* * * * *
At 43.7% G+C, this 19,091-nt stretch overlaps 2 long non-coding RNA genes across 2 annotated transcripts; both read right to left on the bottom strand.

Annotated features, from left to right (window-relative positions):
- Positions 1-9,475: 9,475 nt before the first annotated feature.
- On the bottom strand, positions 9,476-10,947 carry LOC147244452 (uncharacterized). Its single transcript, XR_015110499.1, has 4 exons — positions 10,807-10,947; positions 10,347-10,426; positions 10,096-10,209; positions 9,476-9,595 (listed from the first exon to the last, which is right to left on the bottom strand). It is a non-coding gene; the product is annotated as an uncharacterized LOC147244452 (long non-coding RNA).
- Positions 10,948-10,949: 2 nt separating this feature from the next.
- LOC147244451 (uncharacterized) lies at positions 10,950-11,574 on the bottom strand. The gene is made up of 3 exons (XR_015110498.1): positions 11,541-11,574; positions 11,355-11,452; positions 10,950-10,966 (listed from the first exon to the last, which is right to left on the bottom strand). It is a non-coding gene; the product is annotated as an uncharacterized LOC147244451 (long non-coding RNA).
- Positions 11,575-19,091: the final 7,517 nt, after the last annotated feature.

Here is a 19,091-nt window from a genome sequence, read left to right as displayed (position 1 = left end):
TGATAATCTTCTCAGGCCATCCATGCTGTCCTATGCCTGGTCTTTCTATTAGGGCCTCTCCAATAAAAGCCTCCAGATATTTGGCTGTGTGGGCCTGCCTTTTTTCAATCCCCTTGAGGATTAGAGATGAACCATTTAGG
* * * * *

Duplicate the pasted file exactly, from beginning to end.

At 43.7% G+C, this 19,091-nt stretch overlaps 2 long non-coding RNA genes across 2 annotated transcripts; both read right to left on the bottom strand.

Annotated features, from left to right (window-relative positions):
- Positions 1-9,475: 9,475 nt before the first annotated feature.
- On the bottom strand, positions 9,476-10,947 carry LOC147244452 (uncharacterized). Its single transcript, XR_015110499.1, has 4 exons — positions 10,807-10,947; positions 10,347-10,426; positions 10,096-10,209; positions 9,476-9,595 (listed from the first exon to the last, which is right to left on the bottom strand). It is a non-coding gene; the product is annotated as an uncharacterized LOC147244452 (long non-coding RNA).
- Positions 10,948-10,949: 2 nt separating this feature from the next.
- LOC147244451 (uncharacterized) lies at positions 10,950-11,574 on the bottom strand. The gene is made up of 3 exons (XR_015110498.1): positions 11,541-11,574; positions 11,355-11,452; positions 10,950-10,966 (listed from the first exon to the last, which is right to left on the bottom strand). It is a non-coding gene; the product is annotated as an uncharacterized LOC147244451 (long non-coding RNA).
- Positions 11,575-19,091: the final 7,517 nt, after the last annotated feature.

Here is a 19,091-nt window from a genome sequence, read left to right as displayed (position 1 = left end):
TGATAATCTTCTCAGGCCATCCATGCTGTCCTATGCCTGGTCTTTCTATTAGGGCCTCTCCAATAAAAGCCTCCAGATATTTGGCTGTGTGGGCCTGCCTTTTTTCAATCCCCTTGAGGATTAGAGATGAACCATTTAGG